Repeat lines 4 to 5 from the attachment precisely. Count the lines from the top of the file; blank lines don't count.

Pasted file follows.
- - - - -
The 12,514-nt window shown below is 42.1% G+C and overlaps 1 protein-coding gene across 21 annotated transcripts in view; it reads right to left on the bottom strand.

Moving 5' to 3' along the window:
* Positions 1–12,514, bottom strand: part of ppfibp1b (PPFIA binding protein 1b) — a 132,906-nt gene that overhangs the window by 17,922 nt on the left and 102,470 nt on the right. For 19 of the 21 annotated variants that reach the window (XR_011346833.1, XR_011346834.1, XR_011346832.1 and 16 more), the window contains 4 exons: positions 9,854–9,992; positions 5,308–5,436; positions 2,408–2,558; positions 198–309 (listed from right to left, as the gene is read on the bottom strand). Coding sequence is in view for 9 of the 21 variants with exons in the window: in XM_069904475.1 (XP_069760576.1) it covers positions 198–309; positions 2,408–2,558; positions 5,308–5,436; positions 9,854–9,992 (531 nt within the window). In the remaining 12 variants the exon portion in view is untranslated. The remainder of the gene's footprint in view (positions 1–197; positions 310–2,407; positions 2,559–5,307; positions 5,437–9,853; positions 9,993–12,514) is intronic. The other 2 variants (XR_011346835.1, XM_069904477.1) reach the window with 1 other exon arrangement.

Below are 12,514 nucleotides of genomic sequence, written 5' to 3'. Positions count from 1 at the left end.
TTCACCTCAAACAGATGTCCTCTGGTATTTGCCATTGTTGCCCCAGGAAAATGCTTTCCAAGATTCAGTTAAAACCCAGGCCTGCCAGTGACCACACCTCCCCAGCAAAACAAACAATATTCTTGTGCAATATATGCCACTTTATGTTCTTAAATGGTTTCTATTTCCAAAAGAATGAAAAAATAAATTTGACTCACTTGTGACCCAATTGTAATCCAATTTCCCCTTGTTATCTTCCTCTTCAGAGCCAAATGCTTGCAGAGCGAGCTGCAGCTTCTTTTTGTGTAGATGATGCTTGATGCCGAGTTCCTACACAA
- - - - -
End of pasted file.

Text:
Below are 12,514 nucleotides of genomic sequence, written 5' to 3'. Positions count from 1 at the left end.
TTCACCTCAAACAGATGTCCTCTGGTATTTGCCATTGTTGCCCCAGGAAAATGCTTTCCAAGATTCAGTTAAAACCCAGGCCTGCCAGTGACCACACCTCCCCAGCAAAACAAACAATATTCTTGTGCAATATATGCCACTTTATGTTCTTAAATGGTTTCTATTTCCAAAAGAATGAAAAAATAAATTTGACTCACTTGTGACCCAATTGTAATCCAATTTCCCCTTGTTATCTTCCTCTTCAGAGCCAAATGCTTGCAGAGCGAGCTGCAGCTTCTTTTTGTGTAGATGATGCTTGATGCCGAGTTCCTACACAA